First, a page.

Kansas Gov. Kathleen Sebelius (D) has signed into law a bill implementing several new health care initiatives, but most of the big-government provisions were rejected by the legislature before the measure reached the governor’s desk.
The final version of Senate Bill 81, the Health Care Reform Act of 2008, included nine of 21 recommendations made at the beginning of the legislative session by the Kansas Health Policy Authority (KHPA), an agency responsible for coordinating a statewide health policy agenda.
The new law expands eligibility for enrollment in the state’s federally funded Children’s Health Insurance Program (SCHIP), provides $460,000 to expand Medicaid coverage for pregnant women, and earmarks $2.5 million for clinics treating low-income patients
“Thankfully, the majority of the governor’s big-government health agenda didn’t pass,” said Alan Cobb, Kansas state director of Americans for Prosperity. He called the legislation Sebelius signed “somewhat generic.”
Karl Peterjohn, executive director of the Kansas Taxpayer Network, agreed. “My main concern about the latest state changes in health care is the expanding role of government here in Kansas,” he said. “I’m concerned we are drifting towards some sort of Canadian-style, single-payer system where the government will be selecting everyone’s health care and forcing people into a ‘one size fits all’ straitjacket.”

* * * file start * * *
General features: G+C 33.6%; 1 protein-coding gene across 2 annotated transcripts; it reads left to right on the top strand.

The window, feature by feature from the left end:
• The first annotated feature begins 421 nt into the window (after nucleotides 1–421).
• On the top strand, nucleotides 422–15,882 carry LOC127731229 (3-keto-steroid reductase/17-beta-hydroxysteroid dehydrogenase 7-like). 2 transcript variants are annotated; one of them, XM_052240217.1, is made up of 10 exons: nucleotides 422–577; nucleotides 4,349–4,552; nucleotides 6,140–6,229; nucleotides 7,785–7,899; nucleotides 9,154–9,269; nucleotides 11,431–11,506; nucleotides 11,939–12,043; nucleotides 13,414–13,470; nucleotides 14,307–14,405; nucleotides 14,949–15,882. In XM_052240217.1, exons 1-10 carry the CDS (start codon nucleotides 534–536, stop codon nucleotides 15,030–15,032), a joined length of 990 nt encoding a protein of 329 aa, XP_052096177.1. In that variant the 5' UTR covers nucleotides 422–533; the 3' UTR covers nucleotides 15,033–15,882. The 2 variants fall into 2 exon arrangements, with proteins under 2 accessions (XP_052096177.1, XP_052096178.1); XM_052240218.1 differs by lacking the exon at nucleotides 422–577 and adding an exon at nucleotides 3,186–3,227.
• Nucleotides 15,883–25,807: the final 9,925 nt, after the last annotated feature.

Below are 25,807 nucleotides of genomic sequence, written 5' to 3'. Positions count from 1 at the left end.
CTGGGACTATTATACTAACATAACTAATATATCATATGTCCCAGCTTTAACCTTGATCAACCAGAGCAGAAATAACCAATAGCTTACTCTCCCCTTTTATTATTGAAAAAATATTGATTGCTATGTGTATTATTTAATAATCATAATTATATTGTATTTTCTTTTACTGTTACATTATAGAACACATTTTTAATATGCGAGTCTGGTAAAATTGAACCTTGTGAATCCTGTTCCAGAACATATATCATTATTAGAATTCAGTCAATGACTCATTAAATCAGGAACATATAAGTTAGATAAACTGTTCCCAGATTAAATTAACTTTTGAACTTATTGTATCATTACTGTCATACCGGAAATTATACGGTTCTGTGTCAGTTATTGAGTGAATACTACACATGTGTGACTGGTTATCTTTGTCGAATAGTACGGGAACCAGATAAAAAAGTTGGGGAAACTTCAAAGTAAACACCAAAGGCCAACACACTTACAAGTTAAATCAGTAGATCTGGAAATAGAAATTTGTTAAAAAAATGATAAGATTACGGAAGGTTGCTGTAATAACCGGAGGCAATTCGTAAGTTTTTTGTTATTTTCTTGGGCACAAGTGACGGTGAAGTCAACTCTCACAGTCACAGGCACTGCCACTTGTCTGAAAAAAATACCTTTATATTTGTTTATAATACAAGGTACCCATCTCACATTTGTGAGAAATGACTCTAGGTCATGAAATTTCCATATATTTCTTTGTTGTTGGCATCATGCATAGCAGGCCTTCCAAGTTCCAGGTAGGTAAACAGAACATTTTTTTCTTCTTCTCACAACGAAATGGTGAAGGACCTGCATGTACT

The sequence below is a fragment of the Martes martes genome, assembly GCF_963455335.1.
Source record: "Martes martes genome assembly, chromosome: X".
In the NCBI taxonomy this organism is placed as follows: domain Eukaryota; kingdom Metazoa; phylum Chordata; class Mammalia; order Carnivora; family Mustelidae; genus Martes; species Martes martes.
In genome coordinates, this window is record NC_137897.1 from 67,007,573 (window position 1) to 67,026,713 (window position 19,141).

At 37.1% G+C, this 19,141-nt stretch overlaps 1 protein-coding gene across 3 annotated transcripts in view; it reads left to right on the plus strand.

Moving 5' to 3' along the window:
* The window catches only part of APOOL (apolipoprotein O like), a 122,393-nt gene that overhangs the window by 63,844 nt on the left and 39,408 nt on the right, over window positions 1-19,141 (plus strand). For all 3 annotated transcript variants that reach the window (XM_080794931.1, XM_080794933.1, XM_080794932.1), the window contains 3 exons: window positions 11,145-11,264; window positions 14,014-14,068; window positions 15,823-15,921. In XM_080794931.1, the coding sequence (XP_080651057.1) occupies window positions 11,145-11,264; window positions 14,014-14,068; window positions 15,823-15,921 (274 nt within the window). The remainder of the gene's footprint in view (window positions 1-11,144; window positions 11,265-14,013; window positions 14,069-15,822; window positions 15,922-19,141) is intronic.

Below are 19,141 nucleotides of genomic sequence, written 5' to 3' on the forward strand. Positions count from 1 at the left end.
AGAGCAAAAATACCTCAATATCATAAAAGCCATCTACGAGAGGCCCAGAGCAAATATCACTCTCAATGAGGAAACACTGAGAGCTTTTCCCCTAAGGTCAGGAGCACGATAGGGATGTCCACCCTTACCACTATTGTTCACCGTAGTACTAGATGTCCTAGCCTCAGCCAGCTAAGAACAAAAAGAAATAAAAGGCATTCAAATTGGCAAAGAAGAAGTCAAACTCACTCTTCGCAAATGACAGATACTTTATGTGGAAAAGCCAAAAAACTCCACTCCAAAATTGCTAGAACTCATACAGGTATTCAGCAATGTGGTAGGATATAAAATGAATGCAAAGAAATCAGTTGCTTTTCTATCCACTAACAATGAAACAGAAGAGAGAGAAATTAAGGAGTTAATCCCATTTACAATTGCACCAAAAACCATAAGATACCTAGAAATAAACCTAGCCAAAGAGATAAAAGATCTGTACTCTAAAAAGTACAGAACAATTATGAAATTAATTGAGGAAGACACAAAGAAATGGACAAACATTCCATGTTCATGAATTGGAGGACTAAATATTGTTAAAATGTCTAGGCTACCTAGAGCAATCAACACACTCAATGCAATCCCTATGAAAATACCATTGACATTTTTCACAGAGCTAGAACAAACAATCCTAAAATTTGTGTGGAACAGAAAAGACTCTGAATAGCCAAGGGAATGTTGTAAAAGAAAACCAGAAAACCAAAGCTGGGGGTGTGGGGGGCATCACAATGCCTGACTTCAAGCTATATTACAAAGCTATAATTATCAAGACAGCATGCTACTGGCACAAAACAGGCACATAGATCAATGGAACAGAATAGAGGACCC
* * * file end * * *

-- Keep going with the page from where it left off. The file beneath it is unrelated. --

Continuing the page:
KHPA Defied Law
“It is unfortunate that the Kansas Health Policy Authority failed to fulfill the requirements established by Senate Bill 11 [passed in April 2007] which specifically required them to consider consumer-driven reform options,” said Sarah McIntosh, vice president of programs at the Flint Hills Center for Public Policy.
“Instead of expanding government programs, the state should consider options that would drive down the costs of health insurance, such as mandate reduction–Kansas law currently requires that 37 individual minimum coverages be included in every policy sold in the state–or buying policies across state lines and plans that allow more portability and individual ownership of insurance like Missouri’s reforms,” McIntosh said.
Rejected Proposals Will Be Revived
KHPA is planning to push for passage of the remainder of its proposals during the next legislative cycle.
“With a tightening budget picture, legislators will have to determine their priorities. Kansas families still struggle with high health care costs, and a health care system that is hard to navigate,” said KHPA Director Marcia Nielsen.
“The 2008 Kansas legislation did not approve the largest health spending expansion proposals coming from the governor’s office and her health policy task force,” Peterjohn observed. However, he warned, “There are many Kansans, including our governor, who support a much larger role for government in providing state-run health services to residents.”
Krystle Russin ([email protected]) writes from Texas.
For more information …
Kansas Senate Bill 81, “Health Care Reform Act of 2008”: http://www.kslegislature.org/bills/2008/81.pdf
Kansas Senate Bill 11: http://www.kslegislature.org/bills/2008/11.pdf